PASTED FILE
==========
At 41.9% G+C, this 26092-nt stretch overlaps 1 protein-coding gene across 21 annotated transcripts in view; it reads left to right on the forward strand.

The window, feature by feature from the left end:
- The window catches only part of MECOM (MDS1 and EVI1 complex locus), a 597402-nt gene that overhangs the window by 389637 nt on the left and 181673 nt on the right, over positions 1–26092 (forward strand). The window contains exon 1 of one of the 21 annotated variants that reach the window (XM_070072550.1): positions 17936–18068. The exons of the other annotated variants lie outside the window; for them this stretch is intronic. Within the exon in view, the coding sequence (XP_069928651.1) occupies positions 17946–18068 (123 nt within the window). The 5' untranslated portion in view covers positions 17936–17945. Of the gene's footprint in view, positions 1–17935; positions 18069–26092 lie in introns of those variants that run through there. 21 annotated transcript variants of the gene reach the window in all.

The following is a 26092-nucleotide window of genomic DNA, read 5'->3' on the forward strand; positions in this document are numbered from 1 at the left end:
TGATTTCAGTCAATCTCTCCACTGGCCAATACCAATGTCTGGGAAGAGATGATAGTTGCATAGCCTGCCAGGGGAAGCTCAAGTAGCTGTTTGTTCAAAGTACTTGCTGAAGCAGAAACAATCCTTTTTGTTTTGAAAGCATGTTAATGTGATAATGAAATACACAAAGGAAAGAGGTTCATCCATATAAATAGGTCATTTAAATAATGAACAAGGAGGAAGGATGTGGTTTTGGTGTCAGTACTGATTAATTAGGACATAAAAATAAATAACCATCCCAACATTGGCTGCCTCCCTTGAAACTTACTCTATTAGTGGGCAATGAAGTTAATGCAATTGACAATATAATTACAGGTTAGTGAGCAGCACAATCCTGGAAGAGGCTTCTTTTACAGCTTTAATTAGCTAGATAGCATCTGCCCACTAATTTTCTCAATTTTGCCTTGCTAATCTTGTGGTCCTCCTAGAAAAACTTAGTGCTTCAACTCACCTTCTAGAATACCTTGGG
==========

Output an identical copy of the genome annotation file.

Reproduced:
At 41.9% G+C, this 26092-nt stretch overlaps 1 protein-coding gene across 21 annotated transcripts in view; it reads left to right on the forward strand.

The window, feature by feature from the left end:
- The window catches only part of MECOM (MDS1 and EVI1 complex locus), a 597402-nt gene that overhangs the window by 389637 nt on the left and 181673 nt on the right, over positions 1–26092 (forward strand). The window contains exon 1 of one of the 21 annotated variants that reach the window (XM_070072550.1): positions 17936–18068. The exons of the other annotated variants lie outside the window; for them this stretch is intronic. Within the exon in view, the coding sequence (XP_069928651.1) occupies positions 17946–18068 (123 nt within the window). The 5' untranslated portion in view covers positions 17936–17945. Of the gene's footprint in view, positions 1–17935; positions 18069–26092 lie in introns of those variants that run through there. 21 annotated transcript variants of the gene reach the window in all.

The following is a 26092-nucleotide window of genomic DNA, read 5'->3' on the forward strand; positions in this document are numbered from 1 at the left end:
TGATTTCAGTCAATCTCTCCACTGGCCAATACCAATGTCTGGGAAGAGATGATAGTTGCATAGCCTGCCAGGGGAAGCTCAAGTAGCTGTTTGTTCAAAGTACTTGCTGAAGCAGAAACAATCCTTTTTGTTTTGAAAGCATGTTAATGTGATAATGAAATACACAAAGGAAAGAGGTTCATCCATATAAATAGGTCATTTAAATAATGAACAAGGAGGAAGGATGTGGTTTTGGTGTCAGTACTGATTAATTAGGACATAAAAATAAATAACCATCCCAACATTGGCTGCCTCCCTTGAAACTTACTCTATTAGTGGGCAATGAAGTTAATGCAATTGACAATATAATTACAGGTTAGTGAGCAGCACAATCCTGGAAGAGGCTTCTTTTACAGCTTTAATTAGCTAGATAGCATCTGCCCACTAATTTTCTCAATTTTGCCTTGCTAATCTTGTGGTCCTCCTAGAAAAACTTAGTGCTTCAACTCACCTTCTAGAATACCTTGGG